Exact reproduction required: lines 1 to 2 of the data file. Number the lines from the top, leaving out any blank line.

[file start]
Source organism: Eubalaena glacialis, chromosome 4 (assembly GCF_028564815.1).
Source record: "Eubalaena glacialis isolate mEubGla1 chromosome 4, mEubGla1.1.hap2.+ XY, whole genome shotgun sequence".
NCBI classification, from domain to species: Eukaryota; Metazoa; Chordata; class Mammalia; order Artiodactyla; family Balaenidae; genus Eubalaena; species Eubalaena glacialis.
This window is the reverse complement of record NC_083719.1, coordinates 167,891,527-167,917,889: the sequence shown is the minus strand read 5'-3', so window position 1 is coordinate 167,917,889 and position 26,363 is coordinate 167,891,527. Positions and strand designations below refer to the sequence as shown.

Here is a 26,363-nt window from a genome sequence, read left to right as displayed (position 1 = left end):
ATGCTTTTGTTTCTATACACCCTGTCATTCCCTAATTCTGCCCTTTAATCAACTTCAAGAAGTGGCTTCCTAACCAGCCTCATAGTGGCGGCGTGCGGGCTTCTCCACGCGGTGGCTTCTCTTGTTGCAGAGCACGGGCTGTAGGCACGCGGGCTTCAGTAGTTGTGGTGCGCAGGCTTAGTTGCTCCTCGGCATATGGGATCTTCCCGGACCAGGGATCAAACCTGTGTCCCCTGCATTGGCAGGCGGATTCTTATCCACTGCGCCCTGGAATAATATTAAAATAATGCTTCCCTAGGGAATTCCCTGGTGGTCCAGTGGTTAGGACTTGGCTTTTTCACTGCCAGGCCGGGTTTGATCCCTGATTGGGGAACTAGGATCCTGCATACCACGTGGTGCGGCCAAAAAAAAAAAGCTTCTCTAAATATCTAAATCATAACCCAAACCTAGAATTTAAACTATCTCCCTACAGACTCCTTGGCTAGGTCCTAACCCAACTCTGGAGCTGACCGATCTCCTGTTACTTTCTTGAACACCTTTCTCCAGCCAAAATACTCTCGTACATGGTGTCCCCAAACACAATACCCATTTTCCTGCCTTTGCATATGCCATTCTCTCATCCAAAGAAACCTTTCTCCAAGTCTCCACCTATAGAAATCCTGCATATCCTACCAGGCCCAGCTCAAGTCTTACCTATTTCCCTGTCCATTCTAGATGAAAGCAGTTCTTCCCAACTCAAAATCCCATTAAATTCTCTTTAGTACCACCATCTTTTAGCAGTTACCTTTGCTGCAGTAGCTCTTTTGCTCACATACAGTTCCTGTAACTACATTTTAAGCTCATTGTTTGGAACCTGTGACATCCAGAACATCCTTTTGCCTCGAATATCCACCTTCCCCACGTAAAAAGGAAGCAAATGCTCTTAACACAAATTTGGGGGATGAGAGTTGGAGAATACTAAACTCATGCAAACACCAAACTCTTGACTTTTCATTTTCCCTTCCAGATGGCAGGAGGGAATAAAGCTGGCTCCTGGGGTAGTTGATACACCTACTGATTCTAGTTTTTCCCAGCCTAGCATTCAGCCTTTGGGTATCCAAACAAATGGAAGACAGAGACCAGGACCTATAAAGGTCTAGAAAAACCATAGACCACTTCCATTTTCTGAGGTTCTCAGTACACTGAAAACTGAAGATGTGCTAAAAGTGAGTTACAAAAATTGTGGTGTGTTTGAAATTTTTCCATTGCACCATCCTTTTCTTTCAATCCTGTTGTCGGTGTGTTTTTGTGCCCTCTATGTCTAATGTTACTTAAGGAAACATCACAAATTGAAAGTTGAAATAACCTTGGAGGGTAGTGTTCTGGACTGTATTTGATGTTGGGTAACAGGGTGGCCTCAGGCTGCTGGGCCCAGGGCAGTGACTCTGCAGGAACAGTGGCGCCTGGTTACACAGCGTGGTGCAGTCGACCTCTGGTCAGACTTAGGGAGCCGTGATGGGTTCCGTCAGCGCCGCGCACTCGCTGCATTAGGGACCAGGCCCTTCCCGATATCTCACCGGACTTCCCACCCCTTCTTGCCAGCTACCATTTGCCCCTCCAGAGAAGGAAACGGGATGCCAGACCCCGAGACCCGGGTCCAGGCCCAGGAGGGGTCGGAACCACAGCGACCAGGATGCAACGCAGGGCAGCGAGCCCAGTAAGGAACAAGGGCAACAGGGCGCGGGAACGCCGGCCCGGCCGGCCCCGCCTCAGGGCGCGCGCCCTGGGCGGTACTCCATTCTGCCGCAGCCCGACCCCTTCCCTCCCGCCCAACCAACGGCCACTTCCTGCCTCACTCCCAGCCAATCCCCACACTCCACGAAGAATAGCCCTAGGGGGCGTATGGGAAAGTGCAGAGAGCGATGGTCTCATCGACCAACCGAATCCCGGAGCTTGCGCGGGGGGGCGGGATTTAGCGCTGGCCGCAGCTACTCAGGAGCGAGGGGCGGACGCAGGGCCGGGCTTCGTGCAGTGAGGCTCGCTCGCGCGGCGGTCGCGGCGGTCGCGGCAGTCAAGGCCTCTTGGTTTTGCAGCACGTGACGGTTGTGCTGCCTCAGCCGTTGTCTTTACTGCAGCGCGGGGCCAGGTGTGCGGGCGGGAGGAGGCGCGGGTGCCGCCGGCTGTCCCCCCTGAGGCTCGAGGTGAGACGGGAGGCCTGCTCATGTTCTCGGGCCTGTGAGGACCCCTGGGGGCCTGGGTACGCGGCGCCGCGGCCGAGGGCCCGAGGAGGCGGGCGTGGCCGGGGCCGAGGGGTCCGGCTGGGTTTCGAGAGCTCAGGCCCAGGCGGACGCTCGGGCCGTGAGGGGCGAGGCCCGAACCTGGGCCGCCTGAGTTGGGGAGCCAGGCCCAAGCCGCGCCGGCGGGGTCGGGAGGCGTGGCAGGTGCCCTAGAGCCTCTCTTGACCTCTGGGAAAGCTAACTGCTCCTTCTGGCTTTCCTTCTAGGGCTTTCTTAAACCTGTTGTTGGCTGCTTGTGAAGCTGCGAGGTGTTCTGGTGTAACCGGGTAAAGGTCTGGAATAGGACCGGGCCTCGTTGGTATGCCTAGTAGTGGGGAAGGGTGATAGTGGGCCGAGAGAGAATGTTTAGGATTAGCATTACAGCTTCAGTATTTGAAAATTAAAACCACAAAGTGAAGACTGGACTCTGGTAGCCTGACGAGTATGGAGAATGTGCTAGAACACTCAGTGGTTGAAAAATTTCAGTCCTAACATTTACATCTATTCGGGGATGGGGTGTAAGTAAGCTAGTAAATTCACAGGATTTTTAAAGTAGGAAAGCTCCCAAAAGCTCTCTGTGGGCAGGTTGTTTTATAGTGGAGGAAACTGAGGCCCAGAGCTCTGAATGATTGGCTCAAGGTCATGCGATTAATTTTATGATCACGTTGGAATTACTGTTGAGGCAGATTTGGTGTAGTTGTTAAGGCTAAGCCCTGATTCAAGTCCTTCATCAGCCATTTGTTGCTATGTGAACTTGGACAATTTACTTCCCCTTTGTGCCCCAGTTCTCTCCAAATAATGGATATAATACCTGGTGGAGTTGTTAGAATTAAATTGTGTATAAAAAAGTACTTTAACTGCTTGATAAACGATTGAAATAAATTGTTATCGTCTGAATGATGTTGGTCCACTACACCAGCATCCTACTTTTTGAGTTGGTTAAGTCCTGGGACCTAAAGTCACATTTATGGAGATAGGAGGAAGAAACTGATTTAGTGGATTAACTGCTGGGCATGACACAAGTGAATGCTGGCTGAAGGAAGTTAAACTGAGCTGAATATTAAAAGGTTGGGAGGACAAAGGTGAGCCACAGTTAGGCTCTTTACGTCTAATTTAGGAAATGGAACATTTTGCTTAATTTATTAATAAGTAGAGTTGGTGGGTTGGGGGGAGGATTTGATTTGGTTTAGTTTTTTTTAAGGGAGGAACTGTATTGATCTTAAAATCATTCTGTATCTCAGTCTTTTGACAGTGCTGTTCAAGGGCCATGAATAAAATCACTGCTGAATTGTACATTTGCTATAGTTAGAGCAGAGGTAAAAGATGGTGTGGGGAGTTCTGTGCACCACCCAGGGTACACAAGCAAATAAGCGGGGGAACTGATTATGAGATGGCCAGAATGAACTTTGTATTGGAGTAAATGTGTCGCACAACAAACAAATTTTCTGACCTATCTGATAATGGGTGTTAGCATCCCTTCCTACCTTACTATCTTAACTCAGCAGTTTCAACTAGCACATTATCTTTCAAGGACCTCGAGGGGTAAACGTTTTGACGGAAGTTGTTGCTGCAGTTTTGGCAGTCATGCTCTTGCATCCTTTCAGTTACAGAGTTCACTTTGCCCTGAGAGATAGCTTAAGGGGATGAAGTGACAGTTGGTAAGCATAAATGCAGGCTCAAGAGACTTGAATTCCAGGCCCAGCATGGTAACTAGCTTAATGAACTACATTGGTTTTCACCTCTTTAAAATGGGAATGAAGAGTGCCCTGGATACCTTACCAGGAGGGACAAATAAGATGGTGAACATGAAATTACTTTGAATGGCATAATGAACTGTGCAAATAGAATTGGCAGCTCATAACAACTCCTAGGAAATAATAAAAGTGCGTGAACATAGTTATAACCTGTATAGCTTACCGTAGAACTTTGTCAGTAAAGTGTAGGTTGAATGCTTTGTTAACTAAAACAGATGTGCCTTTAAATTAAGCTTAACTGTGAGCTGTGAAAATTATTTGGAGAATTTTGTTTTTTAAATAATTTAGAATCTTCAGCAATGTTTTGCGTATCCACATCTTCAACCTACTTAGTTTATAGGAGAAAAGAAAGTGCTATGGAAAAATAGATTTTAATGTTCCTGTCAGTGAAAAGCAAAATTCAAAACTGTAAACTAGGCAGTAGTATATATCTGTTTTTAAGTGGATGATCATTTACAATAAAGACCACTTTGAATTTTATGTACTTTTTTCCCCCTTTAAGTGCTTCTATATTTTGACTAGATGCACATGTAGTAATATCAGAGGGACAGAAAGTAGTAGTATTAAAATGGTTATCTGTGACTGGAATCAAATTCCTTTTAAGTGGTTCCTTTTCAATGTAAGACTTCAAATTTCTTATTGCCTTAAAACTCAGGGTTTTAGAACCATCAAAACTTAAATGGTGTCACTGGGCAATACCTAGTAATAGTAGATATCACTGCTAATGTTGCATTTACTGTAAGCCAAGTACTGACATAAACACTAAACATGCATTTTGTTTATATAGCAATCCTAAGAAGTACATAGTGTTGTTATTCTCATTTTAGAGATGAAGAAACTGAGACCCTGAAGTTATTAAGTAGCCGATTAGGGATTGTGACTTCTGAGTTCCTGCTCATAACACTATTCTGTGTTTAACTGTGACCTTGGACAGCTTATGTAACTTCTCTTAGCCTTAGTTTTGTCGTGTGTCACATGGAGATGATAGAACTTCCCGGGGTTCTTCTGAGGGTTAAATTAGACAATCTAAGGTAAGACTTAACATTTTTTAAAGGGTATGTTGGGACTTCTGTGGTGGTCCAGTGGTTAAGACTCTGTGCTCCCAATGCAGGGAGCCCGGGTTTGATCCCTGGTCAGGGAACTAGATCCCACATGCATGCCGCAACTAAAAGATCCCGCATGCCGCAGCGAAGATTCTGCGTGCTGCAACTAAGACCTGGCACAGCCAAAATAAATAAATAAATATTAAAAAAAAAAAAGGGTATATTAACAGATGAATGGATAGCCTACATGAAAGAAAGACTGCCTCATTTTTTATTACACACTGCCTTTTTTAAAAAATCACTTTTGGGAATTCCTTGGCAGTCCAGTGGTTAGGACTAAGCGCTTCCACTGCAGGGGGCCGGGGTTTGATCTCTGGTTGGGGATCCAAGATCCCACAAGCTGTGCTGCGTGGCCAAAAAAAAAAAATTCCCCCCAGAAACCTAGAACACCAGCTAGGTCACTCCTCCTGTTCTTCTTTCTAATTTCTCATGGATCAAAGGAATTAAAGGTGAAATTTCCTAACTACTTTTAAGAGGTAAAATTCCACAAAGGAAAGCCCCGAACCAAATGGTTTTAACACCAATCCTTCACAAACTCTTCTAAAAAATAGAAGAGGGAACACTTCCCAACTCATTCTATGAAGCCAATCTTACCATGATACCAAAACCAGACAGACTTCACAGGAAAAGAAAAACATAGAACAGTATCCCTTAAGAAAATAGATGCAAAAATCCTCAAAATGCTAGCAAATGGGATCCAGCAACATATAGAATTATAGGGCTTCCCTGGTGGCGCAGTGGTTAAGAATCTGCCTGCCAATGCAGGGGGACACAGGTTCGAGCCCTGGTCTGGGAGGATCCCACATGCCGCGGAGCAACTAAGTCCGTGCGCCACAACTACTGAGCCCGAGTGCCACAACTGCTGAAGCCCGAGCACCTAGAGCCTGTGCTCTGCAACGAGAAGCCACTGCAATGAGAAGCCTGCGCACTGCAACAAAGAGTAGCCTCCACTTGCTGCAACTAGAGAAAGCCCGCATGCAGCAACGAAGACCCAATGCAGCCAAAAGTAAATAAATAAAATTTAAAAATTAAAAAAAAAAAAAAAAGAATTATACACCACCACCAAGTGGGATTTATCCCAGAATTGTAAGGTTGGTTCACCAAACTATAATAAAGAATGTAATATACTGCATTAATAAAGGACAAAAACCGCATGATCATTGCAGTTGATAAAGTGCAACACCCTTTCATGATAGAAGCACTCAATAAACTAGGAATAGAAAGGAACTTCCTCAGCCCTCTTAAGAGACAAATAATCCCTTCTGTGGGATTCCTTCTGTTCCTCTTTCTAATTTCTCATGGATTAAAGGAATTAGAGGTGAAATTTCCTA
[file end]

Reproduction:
Source organism: Eubalaena glacialis, chromosome 4 (assembly GCF_028564815.1).
Source record: "Eubalaena glacialis isolate mEubGla1 chromosome 4, mEubGla1.1.hap2.+ XY, whole genome shotgun sequence".